Keeping the wheels of the shelter running starts with donations. “Sometimes large organizations will donate a portion of funds raised from events,” says Moody, head volunteer and foster care coordinator. Paper towels and garbage bags are great donation items (it’s too hard to donate produce), and donated equipment is one of the best ways to help. We can sell it to people who want to adopt or use it for foster programs,” says Moody. “Through the Foster Care Program, CORHS supplies the equipment –lights, heat, tanks and other necessities and training for that particular animal.”

As for the animals they take in, “sometimes people are having an issue with a reptile or don’t realize how much work and specialized care they require,” adds Moody. “We also receive animals confiscated during arrests or from people who have passed away or during natural disasters like the latest flood.”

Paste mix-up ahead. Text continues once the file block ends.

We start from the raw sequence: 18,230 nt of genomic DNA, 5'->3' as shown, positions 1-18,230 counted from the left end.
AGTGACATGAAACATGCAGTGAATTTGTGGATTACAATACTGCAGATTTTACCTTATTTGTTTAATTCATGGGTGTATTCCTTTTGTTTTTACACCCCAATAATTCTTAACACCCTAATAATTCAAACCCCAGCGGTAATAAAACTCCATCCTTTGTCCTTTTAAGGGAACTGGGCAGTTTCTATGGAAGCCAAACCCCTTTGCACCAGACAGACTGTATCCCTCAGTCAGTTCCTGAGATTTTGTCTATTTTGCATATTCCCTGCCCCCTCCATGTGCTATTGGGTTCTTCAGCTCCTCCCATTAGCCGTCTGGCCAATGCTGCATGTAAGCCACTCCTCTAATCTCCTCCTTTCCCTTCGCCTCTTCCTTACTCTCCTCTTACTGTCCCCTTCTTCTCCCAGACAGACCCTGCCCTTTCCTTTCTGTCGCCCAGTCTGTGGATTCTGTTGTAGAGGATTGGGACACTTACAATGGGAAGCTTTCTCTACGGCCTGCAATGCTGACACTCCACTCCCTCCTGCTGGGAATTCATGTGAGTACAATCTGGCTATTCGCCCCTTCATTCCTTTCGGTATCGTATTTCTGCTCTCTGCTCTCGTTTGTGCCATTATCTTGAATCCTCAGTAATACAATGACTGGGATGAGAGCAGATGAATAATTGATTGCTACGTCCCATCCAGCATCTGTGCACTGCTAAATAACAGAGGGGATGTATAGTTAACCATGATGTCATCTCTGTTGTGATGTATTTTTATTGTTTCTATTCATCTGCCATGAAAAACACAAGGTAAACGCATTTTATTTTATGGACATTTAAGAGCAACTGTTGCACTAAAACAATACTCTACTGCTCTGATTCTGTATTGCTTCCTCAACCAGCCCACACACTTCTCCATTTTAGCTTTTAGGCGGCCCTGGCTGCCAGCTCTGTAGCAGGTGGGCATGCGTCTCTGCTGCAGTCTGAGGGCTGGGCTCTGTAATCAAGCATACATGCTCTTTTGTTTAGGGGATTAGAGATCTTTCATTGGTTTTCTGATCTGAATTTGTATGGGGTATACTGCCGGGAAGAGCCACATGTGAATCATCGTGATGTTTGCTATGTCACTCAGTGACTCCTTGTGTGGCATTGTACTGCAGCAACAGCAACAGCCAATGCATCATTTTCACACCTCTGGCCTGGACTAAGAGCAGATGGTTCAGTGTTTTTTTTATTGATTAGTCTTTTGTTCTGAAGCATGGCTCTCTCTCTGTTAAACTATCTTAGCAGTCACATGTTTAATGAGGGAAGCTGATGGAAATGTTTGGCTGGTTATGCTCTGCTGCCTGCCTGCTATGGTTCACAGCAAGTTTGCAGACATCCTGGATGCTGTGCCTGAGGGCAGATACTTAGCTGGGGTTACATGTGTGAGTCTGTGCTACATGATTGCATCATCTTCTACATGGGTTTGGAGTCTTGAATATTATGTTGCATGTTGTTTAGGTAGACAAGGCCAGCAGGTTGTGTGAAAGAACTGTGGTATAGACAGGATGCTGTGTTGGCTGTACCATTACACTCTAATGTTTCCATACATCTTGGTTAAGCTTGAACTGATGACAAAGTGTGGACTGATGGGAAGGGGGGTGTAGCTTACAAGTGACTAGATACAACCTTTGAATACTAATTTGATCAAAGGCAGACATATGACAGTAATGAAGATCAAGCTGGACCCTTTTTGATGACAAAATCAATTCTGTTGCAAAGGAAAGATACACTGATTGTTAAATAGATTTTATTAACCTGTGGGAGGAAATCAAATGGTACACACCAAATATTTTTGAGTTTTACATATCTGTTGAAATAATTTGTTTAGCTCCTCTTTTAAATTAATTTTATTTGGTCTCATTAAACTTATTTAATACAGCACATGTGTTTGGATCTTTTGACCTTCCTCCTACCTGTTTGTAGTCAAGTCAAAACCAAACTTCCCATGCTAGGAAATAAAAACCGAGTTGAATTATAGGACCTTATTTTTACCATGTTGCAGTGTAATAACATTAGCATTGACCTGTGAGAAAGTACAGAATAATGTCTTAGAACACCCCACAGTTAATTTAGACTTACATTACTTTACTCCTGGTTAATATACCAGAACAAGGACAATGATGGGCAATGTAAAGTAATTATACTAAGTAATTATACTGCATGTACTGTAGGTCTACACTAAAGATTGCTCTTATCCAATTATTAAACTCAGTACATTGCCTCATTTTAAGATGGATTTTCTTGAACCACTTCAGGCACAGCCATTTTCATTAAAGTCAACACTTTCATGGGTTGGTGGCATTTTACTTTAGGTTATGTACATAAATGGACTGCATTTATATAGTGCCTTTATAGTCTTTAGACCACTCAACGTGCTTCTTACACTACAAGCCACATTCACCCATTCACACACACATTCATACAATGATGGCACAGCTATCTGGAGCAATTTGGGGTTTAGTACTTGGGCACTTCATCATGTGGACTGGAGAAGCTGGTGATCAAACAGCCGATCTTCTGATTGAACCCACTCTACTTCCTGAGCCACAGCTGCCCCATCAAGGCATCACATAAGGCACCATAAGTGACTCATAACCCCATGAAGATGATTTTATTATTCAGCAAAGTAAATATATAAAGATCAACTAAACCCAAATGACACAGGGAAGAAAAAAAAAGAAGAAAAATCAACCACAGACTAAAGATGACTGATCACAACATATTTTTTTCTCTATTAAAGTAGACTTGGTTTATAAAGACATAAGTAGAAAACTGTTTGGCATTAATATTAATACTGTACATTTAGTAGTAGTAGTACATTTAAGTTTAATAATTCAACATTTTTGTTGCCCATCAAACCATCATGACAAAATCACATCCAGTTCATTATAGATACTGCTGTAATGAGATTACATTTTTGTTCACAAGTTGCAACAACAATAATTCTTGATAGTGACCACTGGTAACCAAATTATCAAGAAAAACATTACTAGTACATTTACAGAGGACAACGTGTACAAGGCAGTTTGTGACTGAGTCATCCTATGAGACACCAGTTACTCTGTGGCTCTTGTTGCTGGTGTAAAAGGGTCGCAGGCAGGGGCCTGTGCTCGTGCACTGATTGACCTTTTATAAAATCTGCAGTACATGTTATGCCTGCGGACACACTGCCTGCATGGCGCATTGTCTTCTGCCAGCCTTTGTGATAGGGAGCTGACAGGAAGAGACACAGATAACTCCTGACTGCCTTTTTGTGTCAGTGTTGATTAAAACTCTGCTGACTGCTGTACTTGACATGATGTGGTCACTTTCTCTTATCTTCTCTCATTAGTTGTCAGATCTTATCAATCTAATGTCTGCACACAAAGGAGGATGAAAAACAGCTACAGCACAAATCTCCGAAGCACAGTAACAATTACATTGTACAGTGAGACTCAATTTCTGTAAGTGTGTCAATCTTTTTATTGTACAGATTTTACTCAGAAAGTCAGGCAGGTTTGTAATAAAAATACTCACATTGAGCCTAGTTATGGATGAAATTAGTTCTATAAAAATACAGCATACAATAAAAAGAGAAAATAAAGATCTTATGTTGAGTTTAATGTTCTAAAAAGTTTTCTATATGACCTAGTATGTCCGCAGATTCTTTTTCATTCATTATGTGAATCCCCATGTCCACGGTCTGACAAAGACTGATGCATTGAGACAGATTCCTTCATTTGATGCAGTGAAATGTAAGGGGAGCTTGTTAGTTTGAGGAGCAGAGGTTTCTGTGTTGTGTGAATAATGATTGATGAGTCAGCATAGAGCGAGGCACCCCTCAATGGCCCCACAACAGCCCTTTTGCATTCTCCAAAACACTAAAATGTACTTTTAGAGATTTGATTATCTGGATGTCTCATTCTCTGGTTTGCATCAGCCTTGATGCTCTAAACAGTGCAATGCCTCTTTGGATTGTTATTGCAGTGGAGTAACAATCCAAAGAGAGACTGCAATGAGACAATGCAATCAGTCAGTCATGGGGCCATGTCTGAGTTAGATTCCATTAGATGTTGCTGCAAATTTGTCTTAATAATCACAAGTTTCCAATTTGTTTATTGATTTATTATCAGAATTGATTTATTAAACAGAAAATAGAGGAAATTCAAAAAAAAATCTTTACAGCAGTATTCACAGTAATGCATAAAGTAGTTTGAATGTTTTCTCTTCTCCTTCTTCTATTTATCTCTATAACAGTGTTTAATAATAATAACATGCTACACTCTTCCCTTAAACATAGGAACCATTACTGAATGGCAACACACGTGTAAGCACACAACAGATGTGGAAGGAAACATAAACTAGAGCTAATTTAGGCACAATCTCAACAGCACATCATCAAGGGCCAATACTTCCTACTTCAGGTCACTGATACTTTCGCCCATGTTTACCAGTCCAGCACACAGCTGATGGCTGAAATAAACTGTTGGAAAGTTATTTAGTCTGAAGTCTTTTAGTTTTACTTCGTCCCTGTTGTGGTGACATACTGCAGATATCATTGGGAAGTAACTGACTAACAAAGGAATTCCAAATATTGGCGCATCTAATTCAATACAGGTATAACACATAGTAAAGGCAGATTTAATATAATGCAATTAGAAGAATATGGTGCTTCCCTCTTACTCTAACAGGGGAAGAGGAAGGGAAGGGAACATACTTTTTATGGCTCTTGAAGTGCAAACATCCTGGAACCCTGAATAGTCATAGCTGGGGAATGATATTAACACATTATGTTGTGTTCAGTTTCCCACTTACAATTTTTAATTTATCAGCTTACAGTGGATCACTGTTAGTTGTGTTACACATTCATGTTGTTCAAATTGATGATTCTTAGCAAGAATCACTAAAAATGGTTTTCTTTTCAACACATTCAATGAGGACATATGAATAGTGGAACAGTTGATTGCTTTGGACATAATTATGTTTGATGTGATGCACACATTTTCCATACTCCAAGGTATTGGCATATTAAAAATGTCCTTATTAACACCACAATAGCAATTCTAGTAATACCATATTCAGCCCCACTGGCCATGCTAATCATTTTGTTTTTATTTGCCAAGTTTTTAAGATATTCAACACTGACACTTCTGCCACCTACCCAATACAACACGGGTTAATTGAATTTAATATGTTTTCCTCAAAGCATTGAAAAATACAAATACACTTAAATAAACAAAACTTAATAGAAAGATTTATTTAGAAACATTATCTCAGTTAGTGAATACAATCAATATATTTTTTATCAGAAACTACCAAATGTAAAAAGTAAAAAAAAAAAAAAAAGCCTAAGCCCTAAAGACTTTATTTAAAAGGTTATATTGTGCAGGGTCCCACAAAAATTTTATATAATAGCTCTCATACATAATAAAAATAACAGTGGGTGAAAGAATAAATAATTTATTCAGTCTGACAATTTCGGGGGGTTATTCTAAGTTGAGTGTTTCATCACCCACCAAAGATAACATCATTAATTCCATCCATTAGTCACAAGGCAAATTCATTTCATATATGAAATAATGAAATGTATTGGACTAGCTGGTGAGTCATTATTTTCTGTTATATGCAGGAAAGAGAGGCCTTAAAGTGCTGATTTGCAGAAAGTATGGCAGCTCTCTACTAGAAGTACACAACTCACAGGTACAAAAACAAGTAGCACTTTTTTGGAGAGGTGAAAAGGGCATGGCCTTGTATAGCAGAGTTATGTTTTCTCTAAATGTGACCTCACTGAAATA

Leopard Gecko

Leopard Gecko

Community Responsibility

Changes regarding reptile care need to be reflected and practiced by the community, and that starts with more extensive education about reptiles. “Reptiles are like different breeds of dogs or cats, and have natural traits you like or dislike. With reptiles, your enjoyment needs to come from their natural behaviors ( not lap animals or necessarily calm), and you need to find the type of reptile that matches your lifestyle,” says Nash.

She also told me it’s currently legal to buy and ship reptiles through the mail. This not only contributes to a population problem, but puts these animals in the hands of people that may not fully understand how to care for them and provide a habitat that works for the breed. Little to no regulation regarding sale or distribution has an impact on the community, and where those unwanted reptiles end up.